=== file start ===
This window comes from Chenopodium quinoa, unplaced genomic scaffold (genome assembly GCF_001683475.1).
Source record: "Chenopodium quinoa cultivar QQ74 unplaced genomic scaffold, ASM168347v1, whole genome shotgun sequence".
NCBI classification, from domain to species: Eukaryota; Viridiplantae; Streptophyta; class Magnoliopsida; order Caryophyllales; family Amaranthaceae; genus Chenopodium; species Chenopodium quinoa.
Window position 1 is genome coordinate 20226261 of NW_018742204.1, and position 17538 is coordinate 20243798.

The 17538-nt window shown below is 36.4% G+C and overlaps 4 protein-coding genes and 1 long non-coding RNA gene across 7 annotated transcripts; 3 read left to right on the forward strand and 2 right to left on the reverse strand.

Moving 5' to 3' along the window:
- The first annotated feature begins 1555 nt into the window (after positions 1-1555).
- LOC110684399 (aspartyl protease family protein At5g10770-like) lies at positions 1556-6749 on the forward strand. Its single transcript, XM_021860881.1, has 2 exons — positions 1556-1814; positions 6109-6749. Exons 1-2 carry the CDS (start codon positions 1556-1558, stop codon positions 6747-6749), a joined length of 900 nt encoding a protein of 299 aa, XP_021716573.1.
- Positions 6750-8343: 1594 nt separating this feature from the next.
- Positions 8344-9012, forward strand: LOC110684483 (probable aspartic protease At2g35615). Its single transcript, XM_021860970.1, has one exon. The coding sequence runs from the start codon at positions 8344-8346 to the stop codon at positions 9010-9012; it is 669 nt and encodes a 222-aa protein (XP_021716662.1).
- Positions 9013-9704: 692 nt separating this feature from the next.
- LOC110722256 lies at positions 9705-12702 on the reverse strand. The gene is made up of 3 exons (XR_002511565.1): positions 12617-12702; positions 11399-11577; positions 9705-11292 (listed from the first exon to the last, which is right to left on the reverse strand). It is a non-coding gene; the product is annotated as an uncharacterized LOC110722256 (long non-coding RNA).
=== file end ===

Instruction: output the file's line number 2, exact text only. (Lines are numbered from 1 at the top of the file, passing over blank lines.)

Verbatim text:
Source record: "Chenopodium quinoa cultivar QQ74 unplaced genomic scaffold, ASM168347v1, whole genome shotgun sequence".